Iran Sets Crude Oil Export Volumes for Europe

Iran plans to sell 300,000 barrels of crude oil a day to European customers now that Western sanctions have been lifted, the country’s oil minister told state media Saturday.

It is the first time Iran’s top oil official, Bijan Zanganeh, has said how much of its new exports would be headed for Europe, a major market for the Islamic Republic before much of the West imposed sanctions in response to Tehran’s nuclear program in 2012. Iran is trying to boost its oil exports by 500,000 barrels a day in the next few months, with much of the rest going to Asia.

The new details of Iran’s plans demonstrate how the world’s biggest energy producers–among them Saudi Arabia, Russia, Iran itself and the U.S.–are pushing hard to grab their share of the European energy market.

Saudi Arabia last week again slashed its prices for European buyers of oil, including a type similar to the crude that Iran produces. U.S. producers are planning their first shipment of liquefied natural gas to Europe, eating into Russia’s main market for gas exports.

Competition for market share has weighed on oil prices, which fell to $27 a barrel in January– a 12-year low–and have hovered around $35 a barrel in recent days. Global demand hasn’t kept pace with the vast new supplies from Russia, Saudi Arabia, Iraq and now Iran.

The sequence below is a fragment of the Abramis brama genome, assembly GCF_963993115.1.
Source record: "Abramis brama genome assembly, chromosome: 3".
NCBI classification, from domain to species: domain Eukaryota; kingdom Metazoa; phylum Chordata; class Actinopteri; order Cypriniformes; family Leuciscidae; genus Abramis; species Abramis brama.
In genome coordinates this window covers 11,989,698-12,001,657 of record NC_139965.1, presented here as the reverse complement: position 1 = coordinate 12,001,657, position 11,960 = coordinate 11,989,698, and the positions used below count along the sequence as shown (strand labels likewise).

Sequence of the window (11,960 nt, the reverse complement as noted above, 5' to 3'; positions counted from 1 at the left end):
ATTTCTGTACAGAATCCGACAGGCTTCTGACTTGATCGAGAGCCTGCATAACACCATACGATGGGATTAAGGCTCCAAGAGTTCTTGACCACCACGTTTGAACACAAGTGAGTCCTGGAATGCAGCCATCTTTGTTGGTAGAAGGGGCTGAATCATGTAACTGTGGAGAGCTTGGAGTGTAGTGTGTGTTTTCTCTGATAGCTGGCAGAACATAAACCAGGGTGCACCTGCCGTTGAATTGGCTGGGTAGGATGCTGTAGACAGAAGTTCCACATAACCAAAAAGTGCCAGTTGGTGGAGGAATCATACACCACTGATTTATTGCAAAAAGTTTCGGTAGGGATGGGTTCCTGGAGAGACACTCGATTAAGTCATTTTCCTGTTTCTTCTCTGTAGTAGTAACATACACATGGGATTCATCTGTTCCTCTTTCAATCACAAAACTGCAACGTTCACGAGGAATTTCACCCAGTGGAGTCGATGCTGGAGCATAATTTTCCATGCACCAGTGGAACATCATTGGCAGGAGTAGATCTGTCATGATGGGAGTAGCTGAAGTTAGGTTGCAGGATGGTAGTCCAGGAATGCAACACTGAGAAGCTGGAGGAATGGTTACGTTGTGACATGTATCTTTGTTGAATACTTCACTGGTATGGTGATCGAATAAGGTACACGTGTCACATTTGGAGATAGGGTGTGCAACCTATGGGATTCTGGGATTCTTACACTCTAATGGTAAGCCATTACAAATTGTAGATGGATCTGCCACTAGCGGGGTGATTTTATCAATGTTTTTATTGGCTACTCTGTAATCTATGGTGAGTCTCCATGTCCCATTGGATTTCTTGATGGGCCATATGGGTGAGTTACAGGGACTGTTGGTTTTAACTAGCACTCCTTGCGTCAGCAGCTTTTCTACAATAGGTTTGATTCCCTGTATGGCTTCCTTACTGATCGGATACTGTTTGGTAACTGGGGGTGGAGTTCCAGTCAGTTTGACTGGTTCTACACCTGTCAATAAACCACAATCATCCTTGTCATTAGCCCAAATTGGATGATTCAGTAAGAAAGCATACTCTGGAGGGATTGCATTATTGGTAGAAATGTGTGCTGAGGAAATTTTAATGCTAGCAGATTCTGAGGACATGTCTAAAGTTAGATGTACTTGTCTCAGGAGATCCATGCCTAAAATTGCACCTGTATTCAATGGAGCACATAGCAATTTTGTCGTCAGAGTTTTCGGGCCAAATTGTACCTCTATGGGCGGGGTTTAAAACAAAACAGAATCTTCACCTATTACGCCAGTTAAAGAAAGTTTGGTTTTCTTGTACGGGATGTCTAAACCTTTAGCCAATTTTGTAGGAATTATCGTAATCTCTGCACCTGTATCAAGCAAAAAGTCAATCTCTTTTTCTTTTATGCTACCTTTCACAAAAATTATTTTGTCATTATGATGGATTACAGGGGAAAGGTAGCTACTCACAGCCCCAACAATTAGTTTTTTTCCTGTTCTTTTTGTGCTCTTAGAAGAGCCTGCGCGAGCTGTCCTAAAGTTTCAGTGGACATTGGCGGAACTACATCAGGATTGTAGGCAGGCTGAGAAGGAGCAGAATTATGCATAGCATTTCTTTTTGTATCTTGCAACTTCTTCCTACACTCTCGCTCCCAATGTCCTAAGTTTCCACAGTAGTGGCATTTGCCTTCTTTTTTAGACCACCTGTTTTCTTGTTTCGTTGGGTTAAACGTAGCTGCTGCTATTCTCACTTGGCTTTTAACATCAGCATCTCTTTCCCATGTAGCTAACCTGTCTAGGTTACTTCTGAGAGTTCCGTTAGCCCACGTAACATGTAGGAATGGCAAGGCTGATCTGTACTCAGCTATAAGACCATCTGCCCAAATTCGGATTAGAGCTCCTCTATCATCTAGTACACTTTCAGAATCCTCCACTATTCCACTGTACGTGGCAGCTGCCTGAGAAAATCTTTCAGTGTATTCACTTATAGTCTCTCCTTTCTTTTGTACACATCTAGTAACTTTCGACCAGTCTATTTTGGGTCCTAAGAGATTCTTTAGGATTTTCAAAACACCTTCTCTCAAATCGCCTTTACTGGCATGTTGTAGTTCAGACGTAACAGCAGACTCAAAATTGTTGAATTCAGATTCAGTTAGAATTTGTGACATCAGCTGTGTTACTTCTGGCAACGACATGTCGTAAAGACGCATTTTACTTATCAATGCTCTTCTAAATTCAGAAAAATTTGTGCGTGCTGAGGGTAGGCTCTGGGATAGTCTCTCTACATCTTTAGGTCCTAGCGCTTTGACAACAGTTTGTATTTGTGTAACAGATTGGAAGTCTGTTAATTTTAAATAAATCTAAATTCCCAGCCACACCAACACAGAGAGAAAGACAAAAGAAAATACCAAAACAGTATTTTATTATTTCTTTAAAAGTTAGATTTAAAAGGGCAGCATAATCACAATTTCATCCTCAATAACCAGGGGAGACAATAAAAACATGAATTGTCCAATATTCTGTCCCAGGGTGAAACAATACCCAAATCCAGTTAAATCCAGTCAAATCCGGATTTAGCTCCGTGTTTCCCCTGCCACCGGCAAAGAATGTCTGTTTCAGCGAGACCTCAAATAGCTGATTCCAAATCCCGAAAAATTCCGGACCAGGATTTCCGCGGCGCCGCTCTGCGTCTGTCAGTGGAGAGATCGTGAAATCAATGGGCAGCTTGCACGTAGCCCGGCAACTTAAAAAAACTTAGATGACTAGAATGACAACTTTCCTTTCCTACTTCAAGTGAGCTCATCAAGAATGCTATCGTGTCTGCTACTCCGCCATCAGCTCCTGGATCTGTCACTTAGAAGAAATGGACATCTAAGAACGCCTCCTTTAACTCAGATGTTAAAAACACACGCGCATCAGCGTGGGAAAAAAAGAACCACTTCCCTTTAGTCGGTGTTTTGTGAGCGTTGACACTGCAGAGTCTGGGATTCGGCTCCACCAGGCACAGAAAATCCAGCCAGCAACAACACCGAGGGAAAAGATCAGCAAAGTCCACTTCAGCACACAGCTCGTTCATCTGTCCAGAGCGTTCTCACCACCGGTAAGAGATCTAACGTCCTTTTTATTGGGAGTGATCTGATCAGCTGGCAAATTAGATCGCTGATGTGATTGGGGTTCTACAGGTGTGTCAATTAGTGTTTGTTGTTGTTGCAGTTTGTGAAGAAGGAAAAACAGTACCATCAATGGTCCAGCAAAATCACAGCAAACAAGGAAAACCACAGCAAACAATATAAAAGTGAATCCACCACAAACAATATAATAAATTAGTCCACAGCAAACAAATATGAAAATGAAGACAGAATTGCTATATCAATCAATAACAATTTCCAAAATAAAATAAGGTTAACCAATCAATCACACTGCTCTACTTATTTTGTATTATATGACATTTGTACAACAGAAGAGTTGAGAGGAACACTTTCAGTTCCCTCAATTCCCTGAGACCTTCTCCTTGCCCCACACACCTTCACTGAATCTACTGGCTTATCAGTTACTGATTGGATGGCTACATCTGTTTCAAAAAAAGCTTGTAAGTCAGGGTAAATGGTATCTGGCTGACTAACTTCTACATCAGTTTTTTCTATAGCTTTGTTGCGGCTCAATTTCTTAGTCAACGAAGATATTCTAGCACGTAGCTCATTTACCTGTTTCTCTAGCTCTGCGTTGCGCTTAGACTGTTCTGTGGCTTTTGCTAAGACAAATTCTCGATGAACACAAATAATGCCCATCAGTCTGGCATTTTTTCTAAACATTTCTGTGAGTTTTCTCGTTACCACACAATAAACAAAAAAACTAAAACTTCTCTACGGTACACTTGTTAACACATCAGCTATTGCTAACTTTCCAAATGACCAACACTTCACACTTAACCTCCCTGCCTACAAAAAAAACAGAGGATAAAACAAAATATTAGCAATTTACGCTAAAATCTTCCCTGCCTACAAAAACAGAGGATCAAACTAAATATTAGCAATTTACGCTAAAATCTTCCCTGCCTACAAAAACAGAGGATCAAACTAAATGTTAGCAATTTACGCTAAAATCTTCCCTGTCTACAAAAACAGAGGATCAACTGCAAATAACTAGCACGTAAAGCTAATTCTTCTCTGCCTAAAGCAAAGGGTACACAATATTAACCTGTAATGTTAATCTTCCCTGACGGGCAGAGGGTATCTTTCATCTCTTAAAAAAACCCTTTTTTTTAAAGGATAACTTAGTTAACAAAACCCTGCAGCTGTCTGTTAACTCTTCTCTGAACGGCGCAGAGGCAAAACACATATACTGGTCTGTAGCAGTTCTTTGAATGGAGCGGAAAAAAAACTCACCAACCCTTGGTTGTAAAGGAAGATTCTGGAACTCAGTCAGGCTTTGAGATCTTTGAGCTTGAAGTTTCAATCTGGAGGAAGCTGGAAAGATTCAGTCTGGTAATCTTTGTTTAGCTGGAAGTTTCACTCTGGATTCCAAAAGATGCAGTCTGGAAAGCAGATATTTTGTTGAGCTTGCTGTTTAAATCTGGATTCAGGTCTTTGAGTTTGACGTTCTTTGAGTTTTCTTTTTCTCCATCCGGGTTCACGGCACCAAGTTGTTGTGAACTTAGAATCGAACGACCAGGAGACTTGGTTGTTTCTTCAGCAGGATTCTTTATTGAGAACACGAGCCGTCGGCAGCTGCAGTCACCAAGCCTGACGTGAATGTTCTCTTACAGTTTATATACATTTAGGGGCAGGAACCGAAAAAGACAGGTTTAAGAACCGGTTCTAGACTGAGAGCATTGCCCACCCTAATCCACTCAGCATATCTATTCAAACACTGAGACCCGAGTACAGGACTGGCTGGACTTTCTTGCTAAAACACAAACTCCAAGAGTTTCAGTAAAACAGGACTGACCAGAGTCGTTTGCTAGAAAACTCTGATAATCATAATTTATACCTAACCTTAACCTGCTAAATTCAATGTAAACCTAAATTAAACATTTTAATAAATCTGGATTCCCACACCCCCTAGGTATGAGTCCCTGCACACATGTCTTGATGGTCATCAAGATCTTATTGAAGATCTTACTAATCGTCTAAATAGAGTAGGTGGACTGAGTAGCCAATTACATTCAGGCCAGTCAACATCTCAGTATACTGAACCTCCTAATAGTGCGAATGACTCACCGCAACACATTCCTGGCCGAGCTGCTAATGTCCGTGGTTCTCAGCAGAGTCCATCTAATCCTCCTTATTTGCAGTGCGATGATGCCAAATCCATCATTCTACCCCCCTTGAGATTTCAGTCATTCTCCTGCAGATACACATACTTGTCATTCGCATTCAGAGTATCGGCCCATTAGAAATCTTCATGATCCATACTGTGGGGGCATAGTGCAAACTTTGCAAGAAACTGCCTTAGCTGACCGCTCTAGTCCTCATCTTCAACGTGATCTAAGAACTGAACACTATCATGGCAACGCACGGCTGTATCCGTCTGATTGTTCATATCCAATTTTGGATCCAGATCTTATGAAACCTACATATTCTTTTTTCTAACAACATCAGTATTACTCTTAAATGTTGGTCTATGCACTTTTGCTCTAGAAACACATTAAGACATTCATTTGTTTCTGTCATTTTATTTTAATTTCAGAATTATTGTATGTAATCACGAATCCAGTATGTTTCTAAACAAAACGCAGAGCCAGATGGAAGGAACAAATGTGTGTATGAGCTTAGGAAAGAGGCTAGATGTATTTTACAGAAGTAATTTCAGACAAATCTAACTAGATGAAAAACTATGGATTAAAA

Mr. Zanganeh’s comments, reported by state-run oil news agency Shana, came amid signs that European oil-tanker companies were finding ways to ship Iranian oil despite remaining American sanctions on Iran related to terrorism and the country’s human-rights record.

Glencore PLC, the Switzerland-based mining and trading giant, became the first Western company to load Iranian oil on Friday night, shipping company officials said. A tanker chartered by Glencore AG loaded 80,000 metric tons of fuel oil at the Iranian oil-products terminal of Bandar Mahshahr late Friday and left bound for the United Arab Emirates, according to shipping officials and ship-tracking website FleetMon.

Many shipowners have been reluctant to carry Iran’s oil because the remaining American sanctions prohibit transactions in dollars with Iranian entities. Most oil is paid for in dollars, and many European insurers use the American financial system or pool resources with American companies, making it difficult to insure vessels.

One British insurer, whose clients include a tanker owner booked to carry Iranian crude, said he wouldn’t oppose such shipments, but warned that accidents may not be fully covered.

Glencore’s shipment is the first in a wave of European purchases of Iranian oil, though the others have yet to be loaded.

Mr. Zanganeh said Total SA, the French oil company, will start importing 160,000 barrels a day of oil starting on Feb. 16. Total has chartered a 2-million-barrel tanker to load crude next week, according to shipping officials. Total has previously said it would buy 150,000 to 200,000 barrels a day, but declined to comment on its planned loading next week

Mr. Zanganeh added that Total is also interested in Iran’s South Azadegan field—which is close to Iran’s Western border with Iraq—and Iran’s LNG export project.

By Wall Street Journal